Don’t give up on gardening just because it’s cold and gloomy outside. Spring will be here sooner than an IRS audit! So if you’re one of those wild-eyed weirdos who prefer good heath to disease and fresh veggies to canned or frozen, here’s an easy gardening task to jump-start spring. Sow vegetable seeds indoors.
Why start veggie seeds indoors? Let Grumpy enumerate the compelling reasons.
1. It’s easy. Yes, even for you.
2. Plants you start yourself are much cheaper than transplants you can buy.
3. With so many online sources for seeds, you’ll find 100 times as many veggie varieties there as you will at a garden center. (Seed sources listed below.)
4. Starting seeds indoors avoids many of the critters, bugs, and fungi that attack seedlings outdoors.
5. Starting seeds early means you can plant outside early and harvest weeks earlier than otherwise.
6. You may discover that gardening is interesting and fun. Hey, it’s worth a shot!
The first thing you’ll need for starting seeds is a warm, sunny space. Something like this:
Just kidding — although personally I think I deserve to have a conservatory like that. If everyone would send me just $1 a month, we could make it happen.
Actually, all you really need to get started is something like this — a Deeproot Seed-Starting System from Gardener’s Supply Company. It goes for $39.95.
I’ve used this before and it makes seed starting so easy. It’s really a mini-greenhouse with a vented, plastic dome, 15 growing cells, and a capillary mat and water reservoir that automatically provide seedlings with the right amount of water. The dome retains heat and humidity, speeding germination dramatically.
All you need now is a warm, sunny window to place it near. Don’t have one? Then add a heating mat and a grow light and you can start seeds anywhere inside. Buying all three pieces at once isn’t cheap, but you can use them again and again and again.
When to Start Seeds Indoors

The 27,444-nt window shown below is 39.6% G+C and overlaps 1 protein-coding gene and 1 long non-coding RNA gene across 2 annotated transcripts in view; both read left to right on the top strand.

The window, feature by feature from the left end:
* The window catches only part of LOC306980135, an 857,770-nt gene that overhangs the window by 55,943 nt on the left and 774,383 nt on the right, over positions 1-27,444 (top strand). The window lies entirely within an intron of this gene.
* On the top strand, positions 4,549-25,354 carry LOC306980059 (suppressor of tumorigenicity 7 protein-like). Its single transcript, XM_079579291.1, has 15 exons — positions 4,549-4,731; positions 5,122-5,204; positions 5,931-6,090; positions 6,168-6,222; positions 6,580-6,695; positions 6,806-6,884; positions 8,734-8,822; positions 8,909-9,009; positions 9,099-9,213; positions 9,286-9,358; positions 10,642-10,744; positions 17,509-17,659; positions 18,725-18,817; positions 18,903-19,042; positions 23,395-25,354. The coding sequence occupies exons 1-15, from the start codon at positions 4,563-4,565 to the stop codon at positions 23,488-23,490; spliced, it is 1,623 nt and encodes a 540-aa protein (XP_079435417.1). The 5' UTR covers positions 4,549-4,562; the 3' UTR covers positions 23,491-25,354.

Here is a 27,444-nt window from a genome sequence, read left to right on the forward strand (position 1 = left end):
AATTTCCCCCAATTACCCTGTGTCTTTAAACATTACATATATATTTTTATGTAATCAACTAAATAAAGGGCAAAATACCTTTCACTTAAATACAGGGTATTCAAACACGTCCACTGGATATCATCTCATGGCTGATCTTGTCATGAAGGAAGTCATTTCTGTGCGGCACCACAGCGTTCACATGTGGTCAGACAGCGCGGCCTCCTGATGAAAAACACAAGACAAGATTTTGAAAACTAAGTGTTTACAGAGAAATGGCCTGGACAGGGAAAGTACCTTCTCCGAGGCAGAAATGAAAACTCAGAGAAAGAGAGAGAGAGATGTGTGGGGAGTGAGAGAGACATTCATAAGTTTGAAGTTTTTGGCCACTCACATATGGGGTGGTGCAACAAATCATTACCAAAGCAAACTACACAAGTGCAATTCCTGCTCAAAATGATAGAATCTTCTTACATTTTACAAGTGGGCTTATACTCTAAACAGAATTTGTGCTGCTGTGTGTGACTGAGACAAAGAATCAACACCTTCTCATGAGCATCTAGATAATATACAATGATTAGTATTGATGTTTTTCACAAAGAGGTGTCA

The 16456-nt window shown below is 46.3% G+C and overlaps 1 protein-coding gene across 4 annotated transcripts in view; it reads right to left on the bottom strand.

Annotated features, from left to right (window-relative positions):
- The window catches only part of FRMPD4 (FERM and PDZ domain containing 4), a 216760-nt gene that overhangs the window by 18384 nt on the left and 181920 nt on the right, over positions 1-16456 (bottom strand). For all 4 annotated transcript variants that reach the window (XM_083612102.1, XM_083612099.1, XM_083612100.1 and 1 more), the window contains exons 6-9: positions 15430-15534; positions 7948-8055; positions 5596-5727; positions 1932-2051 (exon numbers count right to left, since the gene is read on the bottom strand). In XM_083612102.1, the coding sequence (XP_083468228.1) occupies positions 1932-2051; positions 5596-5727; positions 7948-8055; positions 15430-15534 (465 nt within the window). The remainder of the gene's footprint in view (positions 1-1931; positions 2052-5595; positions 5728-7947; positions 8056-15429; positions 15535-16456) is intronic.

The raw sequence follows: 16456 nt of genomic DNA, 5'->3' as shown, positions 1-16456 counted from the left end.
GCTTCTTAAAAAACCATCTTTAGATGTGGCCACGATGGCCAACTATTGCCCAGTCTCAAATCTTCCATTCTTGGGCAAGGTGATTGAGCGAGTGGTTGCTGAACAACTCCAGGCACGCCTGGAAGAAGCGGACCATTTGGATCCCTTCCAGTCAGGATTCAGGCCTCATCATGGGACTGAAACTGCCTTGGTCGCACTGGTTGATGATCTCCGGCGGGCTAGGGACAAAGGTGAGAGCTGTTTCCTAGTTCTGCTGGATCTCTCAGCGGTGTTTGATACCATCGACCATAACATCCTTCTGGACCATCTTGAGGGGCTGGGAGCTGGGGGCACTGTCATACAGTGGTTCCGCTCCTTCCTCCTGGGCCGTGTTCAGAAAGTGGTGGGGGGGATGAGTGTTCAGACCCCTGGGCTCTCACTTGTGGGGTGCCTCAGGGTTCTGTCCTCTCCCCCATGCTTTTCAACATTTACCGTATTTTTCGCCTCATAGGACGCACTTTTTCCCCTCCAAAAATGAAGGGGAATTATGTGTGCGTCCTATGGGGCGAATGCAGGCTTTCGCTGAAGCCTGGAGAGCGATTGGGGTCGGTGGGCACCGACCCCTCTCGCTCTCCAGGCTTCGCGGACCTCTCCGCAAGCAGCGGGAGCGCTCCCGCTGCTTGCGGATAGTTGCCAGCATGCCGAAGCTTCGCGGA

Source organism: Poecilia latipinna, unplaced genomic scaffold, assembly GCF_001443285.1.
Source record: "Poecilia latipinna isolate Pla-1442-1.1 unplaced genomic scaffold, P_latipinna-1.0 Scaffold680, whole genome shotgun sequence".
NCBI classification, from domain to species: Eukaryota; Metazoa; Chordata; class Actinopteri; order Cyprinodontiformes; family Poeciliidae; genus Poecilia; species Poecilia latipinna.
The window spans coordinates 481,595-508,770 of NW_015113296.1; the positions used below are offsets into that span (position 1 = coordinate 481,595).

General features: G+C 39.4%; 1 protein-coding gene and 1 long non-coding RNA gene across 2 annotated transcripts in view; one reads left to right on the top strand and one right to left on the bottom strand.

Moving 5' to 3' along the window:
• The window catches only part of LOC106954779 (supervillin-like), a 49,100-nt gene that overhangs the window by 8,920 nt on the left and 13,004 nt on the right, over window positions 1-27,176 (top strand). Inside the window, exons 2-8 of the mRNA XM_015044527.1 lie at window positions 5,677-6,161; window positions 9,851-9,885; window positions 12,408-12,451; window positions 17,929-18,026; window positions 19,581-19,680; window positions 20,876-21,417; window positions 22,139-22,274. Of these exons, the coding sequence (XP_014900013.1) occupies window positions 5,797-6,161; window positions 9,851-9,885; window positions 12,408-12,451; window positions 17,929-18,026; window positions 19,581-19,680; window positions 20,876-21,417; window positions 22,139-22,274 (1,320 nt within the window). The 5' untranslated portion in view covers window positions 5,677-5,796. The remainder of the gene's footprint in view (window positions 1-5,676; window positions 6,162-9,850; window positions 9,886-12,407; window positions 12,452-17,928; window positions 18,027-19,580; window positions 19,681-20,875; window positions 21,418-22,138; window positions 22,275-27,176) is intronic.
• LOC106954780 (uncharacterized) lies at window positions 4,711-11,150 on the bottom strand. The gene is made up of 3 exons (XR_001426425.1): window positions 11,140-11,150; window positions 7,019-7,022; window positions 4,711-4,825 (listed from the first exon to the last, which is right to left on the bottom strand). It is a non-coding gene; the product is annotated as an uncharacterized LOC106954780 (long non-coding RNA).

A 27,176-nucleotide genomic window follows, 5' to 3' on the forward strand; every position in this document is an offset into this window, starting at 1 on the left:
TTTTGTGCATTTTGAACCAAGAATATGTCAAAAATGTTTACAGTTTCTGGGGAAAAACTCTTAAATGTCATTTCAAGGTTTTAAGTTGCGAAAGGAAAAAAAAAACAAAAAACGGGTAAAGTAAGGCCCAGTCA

There are two types of veggies — cool-weather veggies and warm-weather veggies. Cool-weather veggies need to be started earlier in winter, because they want to be transplanted outside while the weather is still cool — about 4 weeks before your last frost. Don’t know when your frost-free date is? This map from the Farmer’s Almanac will help.
Here’s approximately how many weeks before your last frost date to start cool-weather veggies indoors from seed.
- Broccoli — 8 weeks
- Cabbage — 8 weeks
- Greens (lettuce, mustard, turnip, etc.) * — 8 weeks
- Peas (English) * — 6 weeks
* Can also sow seed directly into garden 2-4 weeks before last frost.
Here’s approximately how many weeks before your last frost date to start warm-weather veggies indoors from seed.
- Beans * — 2-4 weeks
- Corn * — 4 weeks
- Eggplant — 8 weeks
- Melons * — 4 weeks
- Okra — 4 weeks
- Peppers — 6-8 weeks
- Southern peas * — 2-3 weeks
- Summer squash & zucchini * — 4 weeks
- Tomatoes + — 6-8 weeks
* Seed sown directly into garden after last frost germinates quickly.
+ Starting tomatoes this early produces taller transplants that should be planted deeply for bigger root systems.
Totally Excellent Seed Sources
Baker Creek Heirloom Seeds
Johnny’s Selected Seeds
Renee’s Garden Seeds
Seeds of Change
Seed Savers Exchange
Southern Exposure Seed Exchange
Tomato Grower’s Supply Company
Report Crepe Murder!
Don’t forget Grumpy’s 3rd Annual Crepe Murder Contest. When you discover some dolt has chainsawed his crepe myrtle into ugly stumps, email a digital photo of the crime to Grumpy at: www.southernliving.com/crepe-murder. You could win a fabulous prize.